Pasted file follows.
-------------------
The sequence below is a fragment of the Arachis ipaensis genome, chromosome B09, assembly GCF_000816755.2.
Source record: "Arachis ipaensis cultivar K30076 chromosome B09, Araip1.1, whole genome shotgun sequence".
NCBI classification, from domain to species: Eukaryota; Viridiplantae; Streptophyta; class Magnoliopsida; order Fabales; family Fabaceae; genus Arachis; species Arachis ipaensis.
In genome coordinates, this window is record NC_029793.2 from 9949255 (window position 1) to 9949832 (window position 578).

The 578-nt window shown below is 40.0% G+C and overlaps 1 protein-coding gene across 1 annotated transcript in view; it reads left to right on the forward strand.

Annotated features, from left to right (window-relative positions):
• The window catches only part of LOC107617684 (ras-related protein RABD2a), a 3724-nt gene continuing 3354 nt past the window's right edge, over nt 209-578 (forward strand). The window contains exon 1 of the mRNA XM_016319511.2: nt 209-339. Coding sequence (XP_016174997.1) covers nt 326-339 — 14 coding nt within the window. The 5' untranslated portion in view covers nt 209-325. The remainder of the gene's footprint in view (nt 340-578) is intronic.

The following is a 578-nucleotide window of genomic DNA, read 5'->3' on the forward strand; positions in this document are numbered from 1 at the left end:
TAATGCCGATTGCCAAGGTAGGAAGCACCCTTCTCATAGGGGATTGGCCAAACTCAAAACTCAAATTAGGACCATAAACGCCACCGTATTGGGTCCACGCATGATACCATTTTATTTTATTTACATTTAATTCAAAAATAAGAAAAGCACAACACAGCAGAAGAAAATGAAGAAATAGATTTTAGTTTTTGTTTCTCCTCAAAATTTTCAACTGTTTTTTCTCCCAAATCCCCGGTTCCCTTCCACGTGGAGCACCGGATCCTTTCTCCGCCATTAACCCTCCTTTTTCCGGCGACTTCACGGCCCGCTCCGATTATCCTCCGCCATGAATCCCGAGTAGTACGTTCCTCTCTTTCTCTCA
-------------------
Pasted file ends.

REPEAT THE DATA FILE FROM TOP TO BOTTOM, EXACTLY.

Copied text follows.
The sequence below is a fragment of the Arachis ipaensis genome, chromosome B09, assembly GCF_000816755.2.
Source record: "Arachis ipaensis cultivar K30076 chromosome B09, Araip1.1, whole genome shotgun sequence".
NCBI classification, from domain to species: Eukaryota; Viridiplantae; Streptophyta; class Magnoliopsida; order Fabales; family Fabaceae; genus Arachis; species Arachis ipaensis.
In genome coordinates, this window is record NC_029793.2 from 9949255 (window position 1) to 9949832 (window position 578).

The 578-nt window shown below is 40.0% G+C and overlaps 1 protein-coding gene across 1 annotated transcript in view; it reads left to right on the forward strand.

Annotated features, from left to right (window-relative positions):
• The window catches only part of LOC107617684 (ras-related protein RABD2a), a 3724-nt gene continuing 3354 nt past the window's right edge, over nt 209-578 (forward strand). The window contains exon 1 of the mRNA XM_016319511.2: nt 209-339. Coding sequence (XP_016174997.1) covers nt 326-339 — 14 coding nt within the window. The 5' untranslated portion in view covers nt 209-325. The remainder of the gene's footprint in view (nt 340-578) is intronic.

The following is a 578-nucleotide window of genomic DNA, read 5'->3' on the forward strand; positions in this document are numbered from 1 at the left end:
TAATGCCGATTGCCAAGGTAGGAAGCACCCTTCTCATAGGGGATTGGCCAAACTCAAAACTCAAATTAGGACCATAAACGCCACCGTATTGGGTCCACGCATGATACCATTTTATTTTATTTACATTTAATTCAAAAATAAGAAAAGCACAACACAGCAGAAGAAAATGAAGAAATAGATTTTAGTTTTTGTTTCTCCTCAAAATTTTCAACTGTTTTTTCTCCCAAATCCCCGGTTCCCTTCCACGTGGAGCACCGGATCCTTTCTCCGCCATTAACCCTCCTTTTTCCGGCGACTTCACGGCCCGCTCCGATTATCCTCCGCCATGAATCCCGAGTAGTACGTTCCTCTCTTTCTCTCA